If chooks don’t receive enough protein in their early stage, it will cause slower growth. They may also have malnutrition issues and less appetite for food.


A chick starter feed must contain between 2.5% to 3.5% fats. The palatability of chick feed increases due to fat addition. Fats come in various forms.

For instance, fatty acids are necessary for better utilization of feed and energy. It also plays a key role in developing healthy cells and hormones.

There are also fat-soluble vitamins such as A, D, E, and K. Many chicken owners also feed lipids (fats and oils) to their chooks.

But flaxseed, camelina, and fish meal contain the best fats. They are healthy and don’t cause excessive weight gain.


Baby chicks need a minimal amount of carbohydrates to produce energy and fuel their body cells. It is necessary for living, breathing, and body functions.

Cellulose is one of the most common forms of carbohydrate, which is made of polysaccharides. This special fat can also improve their egg production abilities in the future.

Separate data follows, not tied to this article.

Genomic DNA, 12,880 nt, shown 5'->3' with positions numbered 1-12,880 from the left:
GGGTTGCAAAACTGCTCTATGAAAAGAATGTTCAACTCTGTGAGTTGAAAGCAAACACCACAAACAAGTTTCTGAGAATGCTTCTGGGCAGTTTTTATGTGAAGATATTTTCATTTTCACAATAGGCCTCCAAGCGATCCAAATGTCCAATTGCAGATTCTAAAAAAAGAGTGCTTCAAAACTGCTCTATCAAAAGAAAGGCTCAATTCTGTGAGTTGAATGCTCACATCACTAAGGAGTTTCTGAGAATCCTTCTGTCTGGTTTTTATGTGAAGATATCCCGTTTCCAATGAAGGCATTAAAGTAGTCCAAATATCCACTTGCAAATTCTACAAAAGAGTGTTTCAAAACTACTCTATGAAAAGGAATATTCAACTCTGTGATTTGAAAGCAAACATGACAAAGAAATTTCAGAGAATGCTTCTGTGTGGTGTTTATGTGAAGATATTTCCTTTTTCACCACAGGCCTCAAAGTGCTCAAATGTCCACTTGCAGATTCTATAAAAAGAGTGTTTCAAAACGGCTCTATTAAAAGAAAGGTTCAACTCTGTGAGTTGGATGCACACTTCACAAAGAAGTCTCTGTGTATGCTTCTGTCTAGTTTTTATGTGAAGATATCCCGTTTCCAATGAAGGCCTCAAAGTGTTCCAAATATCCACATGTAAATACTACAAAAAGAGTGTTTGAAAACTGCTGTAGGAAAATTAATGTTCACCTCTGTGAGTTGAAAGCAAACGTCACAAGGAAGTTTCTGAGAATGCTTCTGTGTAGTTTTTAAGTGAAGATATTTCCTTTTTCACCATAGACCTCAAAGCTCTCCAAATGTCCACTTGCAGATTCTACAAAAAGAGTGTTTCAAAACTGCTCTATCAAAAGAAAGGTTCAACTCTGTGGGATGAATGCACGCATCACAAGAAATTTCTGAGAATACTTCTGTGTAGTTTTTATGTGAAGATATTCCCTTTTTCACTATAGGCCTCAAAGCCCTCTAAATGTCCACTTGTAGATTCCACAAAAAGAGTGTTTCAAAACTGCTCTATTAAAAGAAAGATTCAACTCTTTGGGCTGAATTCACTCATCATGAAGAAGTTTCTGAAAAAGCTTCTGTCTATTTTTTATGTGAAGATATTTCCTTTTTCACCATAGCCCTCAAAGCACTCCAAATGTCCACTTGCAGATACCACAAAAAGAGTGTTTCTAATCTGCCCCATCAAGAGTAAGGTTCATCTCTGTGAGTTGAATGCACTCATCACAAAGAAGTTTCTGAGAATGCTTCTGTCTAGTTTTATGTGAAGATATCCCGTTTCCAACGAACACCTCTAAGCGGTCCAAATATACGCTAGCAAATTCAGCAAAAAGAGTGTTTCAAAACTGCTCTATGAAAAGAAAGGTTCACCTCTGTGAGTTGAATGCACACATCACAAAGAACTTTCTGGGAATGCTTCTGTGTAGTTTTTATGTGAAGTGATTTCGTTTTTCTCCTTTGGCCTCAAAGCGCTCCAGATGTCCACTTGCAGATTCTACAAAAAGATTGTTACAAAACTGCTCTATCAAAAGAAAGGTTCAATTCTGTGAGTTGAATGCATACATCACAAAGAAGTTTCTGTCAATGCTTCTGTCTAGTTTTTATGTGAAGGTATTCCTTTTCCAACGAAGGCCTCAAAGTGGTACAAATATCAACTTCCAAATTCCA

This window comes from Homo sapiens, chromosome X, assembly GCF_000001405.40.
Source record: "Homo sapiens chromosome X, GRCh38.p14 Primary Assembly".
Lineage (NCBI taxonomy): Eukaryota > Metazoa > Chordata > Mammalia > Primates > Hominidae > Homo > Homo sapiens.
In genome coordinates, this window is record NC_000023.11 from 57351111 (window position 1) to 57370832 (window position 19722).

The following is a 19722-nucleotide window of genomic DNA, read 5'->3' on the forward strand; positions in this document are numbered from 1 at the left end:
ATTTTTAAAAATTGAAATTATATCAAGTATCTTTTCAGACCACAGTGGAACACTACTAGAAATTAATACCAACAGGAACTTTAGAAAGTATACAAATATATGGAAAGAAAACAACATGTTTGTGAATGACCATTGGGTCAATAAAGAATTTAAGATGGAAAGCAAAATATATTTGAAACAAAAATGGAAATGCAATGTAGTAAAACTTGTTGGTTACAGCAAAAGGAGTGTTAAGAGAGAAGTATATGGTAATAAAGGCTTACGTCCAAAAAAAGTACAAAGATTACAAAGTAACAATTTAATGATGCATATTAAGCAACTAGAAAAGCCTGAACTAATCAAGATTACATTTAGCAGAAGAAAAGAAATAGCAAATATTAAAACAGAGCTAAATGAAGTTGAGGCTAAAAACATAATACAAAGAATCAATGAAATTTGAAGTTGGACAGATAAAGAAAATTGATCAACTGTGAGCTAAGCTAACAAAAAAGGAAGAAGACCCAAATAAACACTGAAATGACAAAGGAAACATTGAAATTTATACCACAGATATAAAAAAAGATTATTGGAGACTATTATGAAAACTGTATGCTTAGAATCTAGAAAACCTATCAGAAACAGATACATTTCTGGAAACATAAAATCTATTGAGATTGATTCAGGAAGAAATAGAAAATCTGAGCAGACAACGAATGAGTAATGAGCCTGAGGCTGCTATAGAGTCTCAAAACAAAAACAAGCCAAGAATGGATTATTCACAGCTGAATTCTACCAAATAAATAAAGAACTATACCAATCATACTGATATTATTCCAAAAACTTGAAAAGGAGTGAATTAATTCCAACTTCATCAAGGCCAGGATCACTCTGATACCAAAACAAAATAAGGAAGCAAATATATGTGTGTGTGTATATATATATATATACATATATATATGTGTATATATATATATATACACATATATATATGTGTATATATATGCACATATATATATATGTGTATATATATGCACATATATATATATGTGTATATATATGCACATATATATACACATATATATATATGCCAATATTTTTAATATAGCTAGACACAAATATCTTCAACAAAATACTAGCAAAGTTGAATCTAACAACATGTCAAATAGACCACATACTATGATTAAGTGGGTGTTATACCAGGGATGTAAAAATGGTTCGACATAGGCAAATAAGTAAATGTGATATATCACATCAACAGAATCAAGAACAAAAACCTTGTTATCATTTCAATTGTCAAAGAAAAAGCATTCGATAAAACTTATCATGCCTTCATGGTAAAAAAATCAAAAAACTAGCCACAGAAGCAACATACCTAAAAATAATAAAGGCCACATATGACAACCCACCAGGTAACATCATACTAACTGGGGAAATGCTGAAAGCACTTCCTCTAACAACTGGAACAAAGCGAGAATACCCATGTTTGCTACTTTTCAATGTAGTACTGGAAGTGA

Another common carbohydrate is crude fiber. It plays a crucial role to digest and absorb food easily.


Vitamins come in various forms. The followings are the primary vitamins and how they can be beneficial for baby chicks.

Various Types Of VitaminsBenefits
Vitamin AEnsures normal growth, Regenerates cells, and Helps bone development
Vitamin DImproves feather growth, helps to absorb calcium better, and makes bones stronger
Vitamin EImproves fertility, boosts immune response, and significantly protects semen/sperm
Vitamin KBetter functions of clotting mechanisms improves feed intake and boosts the immune system
Vitamin B1Reduces the risk of anemia and dermatitis
Vitamin B2Prevents diarrhea and paralysis and improves chicks’ abilities to deal with heat stress


If you want to keep your chicks healthy and super active, providing minerals is necessary.

Besides, minerals play a crucial role in improving the metabolic processes of young chickens.

Minerals come in various forms, such as calcium, phosphorus, copper, zinc, cobalt, chlorine, magnesium, potassium, and sodium.

Calculate how many benefits it will provide when you add an ingredient to your homemade starter feed.

Wrapping UP

Many chicken keepers prefer to feed homemade chick starter feed when a reliable option is unavailable. But it is vital to add the right amount of nutrients, vitamins, and minerals.

You can neither too less nor too much. Otherwise, it won’t be a healthy food for your younger chickens. I have already discussed how to make your own chick starter feed at home.

This article talked about three methods. You should try the first two options if you want to provide a balanced diet. The last one is only suitable for short-term purposes.